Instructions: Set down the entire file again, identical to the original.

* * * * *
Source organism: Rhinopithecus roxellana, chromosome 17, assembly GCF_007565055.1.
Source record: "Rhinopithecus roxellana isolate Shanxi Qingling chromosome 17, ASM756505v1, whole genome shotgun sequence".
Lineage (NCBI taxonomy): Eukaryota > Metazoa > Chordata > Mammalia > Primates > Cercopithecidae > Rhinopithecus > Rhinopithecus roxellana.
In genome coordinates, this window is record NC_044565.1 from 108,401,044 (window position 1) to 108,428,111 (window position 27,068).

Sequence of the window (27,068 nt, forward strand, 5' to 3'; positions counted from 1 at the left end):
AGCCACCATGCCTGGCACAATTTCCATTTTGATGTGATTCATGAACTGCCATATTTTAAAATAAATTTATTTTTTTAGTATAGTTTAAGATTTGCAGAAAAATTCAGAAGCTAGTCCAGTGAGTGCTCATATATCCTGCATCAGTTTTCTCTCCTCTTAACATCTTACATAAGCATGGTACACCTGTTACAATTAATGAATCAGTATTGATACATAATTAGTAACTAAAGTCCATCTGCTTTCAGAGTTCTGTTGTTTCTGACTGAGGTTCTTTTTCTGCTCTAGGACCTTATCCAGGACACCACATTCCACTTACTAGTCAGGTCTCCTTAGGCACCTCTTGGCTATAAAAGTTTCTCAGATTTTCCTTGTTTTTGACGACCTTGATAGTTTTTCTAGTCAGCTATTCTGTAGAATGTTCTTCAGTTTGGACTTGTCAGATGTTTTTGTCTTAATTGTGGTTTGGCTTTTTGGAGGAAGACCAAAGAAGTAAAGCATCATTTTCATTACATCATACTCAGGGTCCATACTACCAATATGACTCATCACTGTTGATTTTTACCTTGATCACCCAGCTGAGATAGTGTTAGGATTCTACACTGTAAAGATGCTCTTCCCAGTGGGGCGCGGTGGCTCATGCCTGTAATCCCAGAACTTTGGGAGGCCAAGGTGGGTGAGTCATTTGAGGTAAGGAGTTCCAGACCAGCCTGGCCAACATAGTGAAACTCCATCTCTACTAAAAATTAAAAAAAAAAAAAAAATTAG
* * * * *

Source organism: Rhinopithecus roxellana, chromosome 17, assembly GCF_007565055.1.
Source record: "Rhinopithecus roxellana isolate Shanxi Qingling chromosome 17, ASM756505v1, whole genome shotgun sequence".
Lineage (NCBI taxonomy): Eukaryota > Metazoa > Chordata > Mammalia > Primates > Cercopithecidae > Rhinopithecus > Rhinopithecus roxellana.
In genome coordinates, this window is record NC_044565.1 from 108,401,044 (window position 1) to 108,428,111 (window position 27,068).

Sequence of the window (27,068 nt, forward strand, 5' to 3'; positions counted from 1 at the left end):
AGCCACCATGCCTGGCACAATTTCCATTTTGATGTGATTCATGAACTGCCATATTTTAAAATAAATTTATTTTTTTAGTATAGTTTAAGATTTGCAGAAAAATTCAGAAGCTAGTCCAGTGAGTGCTCATATATCCTGCATCAGTTTTCTCTCCTCTTAACATCTTACATAAGCATGGTACACCTGTTACAATTAATGAATCAGTATTGATACATAATTAGTAACTAAAGTCCATCTGCTTTCAGAGTTCTGTTGTTTCTGACTGAGGTTCTTTTTCTGCTCTAGGACCTTATCCAGGACACCACATTCCACTTACTAGTCAGGTCTCCTTAGGCACCTCTTGGCTATAAAAGTTTCTCAGATTTTCCTTGTTTTTGACGACCTTGATAGTTTTTCTAGTCAGCTATTCTGTAGAATGTTCTTCAGTTTGGACTTGTCAGATGTTTTTGTCTTAATTGTGGTTTGGCTTTTTGGAGGAAGACCAAAGAAGTAAAGCATCATTTTCATTACATCATACTCAGGGTCCATACTACCAATATGACTCATCACTGTTGATTTTTACCTTGATCACCCAGCTGAGATAGTGTTAGGATTCTACACTGTAAAGATGCTCTTCCCAGTGGGGCGCGGTGGCTCATGCCTGTAATCCCAGAACTTTGGGAGGCCAAGGTGGGTGAGTCATTTGAGGTAAGGAGTTCCAGACCAGCCTGGCCAACATAGTGAAACTCCATCTCTACTAAAAATTAAAAAAAAAAAAAAAATTAG